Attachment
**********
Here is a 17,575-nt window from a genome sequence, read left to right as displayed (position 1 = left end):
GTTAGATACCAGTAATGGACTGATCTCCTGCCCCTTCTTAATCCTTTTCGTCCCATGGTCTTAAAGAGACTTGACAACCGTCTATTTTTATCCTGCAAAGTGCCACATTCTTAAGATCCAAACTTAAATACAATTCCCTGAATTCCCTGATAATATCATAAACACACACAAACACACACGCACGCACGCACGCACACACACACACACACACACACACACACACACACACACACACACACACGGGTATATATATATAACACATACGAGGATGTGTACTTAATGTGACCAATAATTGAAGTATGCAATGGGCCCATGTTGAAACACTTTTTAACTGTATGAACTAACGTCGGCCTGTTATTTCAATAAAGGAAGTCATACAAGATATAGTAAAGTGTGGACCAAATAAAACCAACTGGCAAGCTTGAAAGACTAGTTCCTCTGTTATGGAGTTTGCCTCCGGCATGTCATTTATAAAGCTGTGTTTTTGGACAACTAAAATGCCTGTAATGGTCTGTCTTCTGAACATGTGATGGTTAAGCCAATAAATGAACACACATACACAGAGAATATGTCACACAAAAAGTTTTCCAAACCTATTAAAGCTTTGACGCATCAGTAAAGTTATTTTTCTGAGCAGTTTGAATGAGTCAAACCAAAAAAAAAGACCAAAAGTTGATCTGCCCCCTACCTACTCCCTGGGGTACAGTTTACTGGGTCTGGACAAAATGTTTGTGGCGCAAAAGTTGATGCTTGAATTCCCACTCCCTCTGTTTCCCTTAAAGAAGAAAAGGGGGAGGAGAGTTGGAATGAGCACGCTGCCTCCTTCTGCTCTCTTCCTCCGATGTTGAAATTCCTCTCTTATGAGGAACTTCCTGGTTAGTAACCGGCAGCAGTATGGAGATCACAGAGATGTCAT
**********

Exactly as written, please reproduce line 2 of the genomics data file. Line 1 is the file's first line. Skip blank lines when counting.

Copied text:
GTTAGATACCAGTAATGGACTGATCTCCTGCCCCTTCTTAATCCTTTTCGTCCCATGGTCTTAAAGAGACTTGACAACCGTCTATTTTTATCCTGCAAAGTGCCACATTCTTAAGATCCAAACTTAAATACAATTCCCTGAATTCCCTGATAATATCATAAACACACACAAACACACACGCACGCACGCACGCACACACACACACACACACACACACACACACACACACACACACACACACGGGTATATATATATAACACATACGAGGATGTGTACTTAATGTGACCAATAATTGAAGTATGCAATGGGCCCATGTTGAAACACTTTTTAACTGTATGAACTAACGTCGGCCTGTTATTTCAATAAAGGAAGTCATACAAGATATAGTAAAGTGTGGACCAAATAAAACCAACTGGCAAGCTTGAAAGACTAGTTCCTCTGTTATGGAGTTTGCCTCCGGCATGTCATTTATAAAGCTGTGTTTTTGGACAACTAAAATGCCTGTAATGGTCTGTCTTCTGAACATGTGATGGTTAAGCCAATAAATGAACACACATACACAGAGAATATGTCACACAAAAAGTTTTCCAAACCTATTAAAGCTTTGACGCATCAGTAAAGTTATTTTTCTGAGCAGTTTGAATGAGTCAAACCAAAAAAAAAGACCAAAAGTTGATCTGCCCCCTACCTACTCCCTGGGGTACAGTTTACTGGGTCTGGACAAAATGTTTGTGGCGCAAAAGTTGATGCTTGAATTCCCACTCCCTCTGTTTCCCTTAAAGAAGAAAAGGGGGAGGAGAGTTGGAATGAGCACGCTGCCTCCTTCTGCTCTCTTCCTCCGATGTTGAAATTCCTCTCTTATGAGGAACTTCCTGGTTAGTAACCGGCAGCAGTATGGAGATCACAGAGATGTCAT